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Country Report Brazil

Country Report

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Economic growth in Brazil is likely to  fall below 1% in 2014, as both investment and consumption have been weakening. In the second quarter, the economy officially entered a recession. Meanwhile, the October 2014 presidential elections have become very competitive after Marina Silva’s entry to the race.

Strengths (+) and weaknesses (-)

(+) Relatively diversified economy and a large domestic market

Brazil’s exports are relatively diversified, both in terms of export products and markets. Together with the large domestic market, this reduces the vulnerability to external shocks.

(+) Large stock of foreign reserves

Foreign reserves stood at USD 367bn in July 2014 and were thus equal to slightly more than 13 months of Brazil’s 2013 imports of goods and services.

(-) Structural issues reduce or limit Brazil’s growth potential and competitiveness

A complicated and high rate tax system and inadequate supply of infrastructure and human capital constrain the competitiveness of Brazilian producers and the growth potential of the economy.

(-) Sizeable current account deficit

In recent years, Brazil has posted current account deficits. In 2013 the deficit was no longer fully covered by FDI inflows. The low level of openness of the Brazilian economy thereby limits the room for balance of payments adjustments.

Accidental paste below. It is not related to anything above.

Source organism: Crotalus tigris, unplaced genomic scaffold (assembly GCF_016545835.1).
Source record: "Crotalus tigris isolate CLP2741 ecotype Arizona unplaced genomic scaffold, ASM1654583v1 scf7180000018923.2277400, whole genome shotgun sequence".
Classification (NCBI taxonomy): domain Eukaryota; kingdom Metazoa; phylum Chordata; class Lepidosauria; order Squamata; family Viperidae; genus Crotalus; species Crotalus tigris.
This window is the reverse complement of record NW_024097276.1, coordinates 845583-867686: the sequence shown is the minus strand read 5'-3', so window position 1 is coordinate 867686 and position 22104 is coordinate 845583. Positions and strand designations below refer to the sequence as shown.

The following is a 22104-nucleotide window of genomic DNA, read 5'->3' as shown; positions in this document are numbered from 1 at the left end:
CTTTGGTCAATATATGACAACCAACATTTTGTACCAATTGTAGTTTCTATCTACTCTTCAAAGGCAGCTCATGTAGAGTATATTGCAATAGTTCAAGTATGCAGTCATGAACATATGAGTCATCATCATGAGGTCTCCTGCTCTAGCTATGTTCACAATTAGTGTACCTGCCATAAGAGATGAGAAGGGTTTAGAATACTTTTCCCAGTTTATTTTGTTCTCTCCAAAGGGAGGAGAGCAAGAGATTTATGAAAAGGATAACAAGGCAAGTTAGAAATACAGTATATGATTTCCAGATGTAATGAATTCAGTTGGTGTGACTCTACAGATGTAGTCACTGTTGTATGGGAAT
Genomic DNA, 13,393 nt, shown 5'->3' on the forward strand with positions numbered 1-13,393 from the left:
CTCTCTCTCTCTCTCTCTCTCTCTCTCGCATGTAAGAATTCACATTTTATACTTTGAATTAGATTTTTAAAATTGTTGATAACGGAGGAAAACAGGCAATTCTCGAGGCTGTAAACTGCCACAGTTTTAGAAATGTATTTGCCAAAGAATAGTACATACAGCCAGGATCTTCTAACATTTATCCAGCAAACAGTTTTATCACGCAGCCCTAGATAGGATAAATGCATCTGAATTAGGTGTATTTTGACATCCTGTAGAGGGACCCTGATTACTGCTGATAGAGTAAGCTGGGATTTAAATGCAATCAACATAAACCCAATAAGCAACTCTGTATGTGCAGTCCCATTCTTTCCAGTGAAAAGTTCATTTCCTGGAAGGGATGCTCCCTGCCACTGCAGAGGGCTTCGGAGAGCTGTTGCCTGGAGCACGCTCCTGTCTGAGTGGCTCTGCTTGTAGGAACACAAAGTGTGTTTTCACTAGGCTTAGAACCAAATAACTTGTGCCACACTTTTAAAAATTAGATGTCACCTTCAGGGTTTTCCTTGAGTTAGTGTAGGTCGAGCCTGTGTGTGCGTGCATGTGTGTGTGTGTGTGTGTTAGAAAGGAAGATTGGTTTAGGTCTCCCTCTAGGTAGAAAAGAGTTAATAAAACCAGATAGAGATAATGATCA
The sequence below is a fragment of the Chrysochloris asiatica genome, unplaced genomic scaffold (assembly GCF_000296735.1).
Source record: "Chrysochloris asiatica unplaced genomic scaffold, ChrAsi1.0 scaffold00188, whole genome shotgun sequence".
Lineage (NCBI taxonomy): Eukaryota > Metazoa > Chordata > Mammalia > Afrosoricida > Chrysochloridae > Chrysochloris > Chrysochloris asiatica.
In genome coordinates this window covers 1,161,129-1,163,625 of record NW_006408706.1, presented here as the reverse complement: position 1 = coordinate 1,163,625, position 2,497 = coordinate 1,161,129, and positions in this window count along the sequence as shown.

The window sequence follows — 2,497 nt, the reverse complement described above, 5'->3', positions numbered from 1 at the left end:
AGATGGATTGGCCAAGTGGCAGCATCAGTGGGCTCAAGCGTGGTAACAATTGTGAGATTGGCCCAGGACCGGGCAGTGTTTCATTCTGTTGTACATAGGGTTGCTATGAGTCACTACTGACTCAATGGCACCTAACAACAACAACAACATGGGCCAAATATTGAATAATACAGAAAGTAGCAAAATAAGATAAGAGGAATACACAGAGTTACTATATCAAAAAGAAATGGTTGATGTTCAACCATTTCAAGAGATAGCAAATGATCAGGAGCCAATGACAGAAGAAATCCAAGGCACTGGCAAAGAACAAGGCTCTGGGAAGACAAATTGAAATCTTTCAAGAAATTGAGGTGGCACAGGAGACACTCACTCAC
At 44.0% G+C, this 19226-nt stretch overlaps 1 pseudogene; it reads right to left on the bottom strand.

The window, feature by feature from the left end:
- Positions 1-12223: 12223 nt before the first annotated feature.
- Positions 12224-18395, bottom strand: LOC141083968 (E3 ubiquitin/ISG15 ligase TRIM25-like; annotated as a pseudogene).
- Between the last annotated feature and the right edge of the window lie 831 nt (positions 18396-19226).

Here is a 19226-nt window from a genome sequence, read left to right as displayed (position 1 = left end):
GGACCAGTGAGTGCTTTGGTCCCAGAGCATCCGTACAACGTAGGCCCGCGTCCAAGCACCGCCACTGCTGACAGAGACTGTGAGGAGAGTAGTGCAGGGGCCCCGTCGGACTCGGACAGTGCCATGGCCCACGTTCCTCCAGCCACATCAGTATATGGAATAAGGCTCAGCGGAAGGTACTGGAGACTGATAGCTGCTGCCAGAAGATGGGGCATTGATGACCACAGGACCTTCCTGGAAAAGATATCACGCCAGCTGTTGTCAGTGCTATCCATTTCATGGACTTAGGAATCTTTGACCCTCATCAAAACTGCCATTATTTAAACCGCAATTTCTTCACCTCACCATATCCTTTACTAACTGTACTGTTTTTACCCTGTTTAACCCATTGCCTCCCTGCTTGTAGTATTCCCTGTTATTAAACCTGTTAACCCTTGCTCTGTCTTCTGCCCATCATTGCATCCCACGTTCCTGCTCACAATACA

Key developments

Figure 1: Median Market GDP growth forecast
Figure 1: Median Market GDP growth forecastSource: Central Bank of Brazil
Figure 2: GDP growth
Figure 2: GDP growthSource: EIU

 

1. Economy in recession

Economic growth in 2014 in Brazil may fall below the already disappointingly low levels of the past three years. The second quarter data released late-August show a contraction of 0.6% qoq, and added a revision of the Q1 data, which now shows a contraction of 0.2%. The median GDP 2014 growth estimate of roughly 100 financial institutions had already fallen to 0.79% in mid-July (see also figure 1). Low confidence and a monetary tightening cycle, the Banco Central do Brasil increased its SELIC rate from 7.25% to 11% between early 2013 and early 2014, have lowered investment. Meanwhile, higher credit costs, less job creation and lower real wage growth are also resulting in a slowdown in private consumption growth. Retail sales have been very weak recently, as they fell unexpectedly by 0.7% month-on-month in June, while service activity grew by a low nominal 5.7%. Although these data were partially influenced by a higher number of public holidays due to the World Cup, the data nevertheless illustrate that consumption growth, which has driven economic growth in recent years, is losing momentum (see also figure 2). As both business and consumer confidence has almost fallen to the low early 2009 levels, the economy may worsen still going into the third quarter.

The weak performance of the Brazilian economy in recent years can partially be explained by commodity price developments. While commodity prices are still relatively high, they are no longer increasing, unlike in the period 2003-2010. However, the fact that inflation has remained high, it stood at 6.5%, the upper bound of the 2.5%-6.5% inflation target range, in July, and that the current account deficit increased to 3.6% in 2013, illustrate that the low growth of recent years is primarily a result of supply constraints. Higher growth therefore requires higher investment and productivity growth. However, Brazil’s investment-to-GDP ratio has remained very low in recent years and the low business confidence suggests that this is likely to remain so in the near future. Meanwhile, progress on structural reforms has also remained slow. This may change after October 2014, when general elections will take place.

2. Election race likely to become very competitive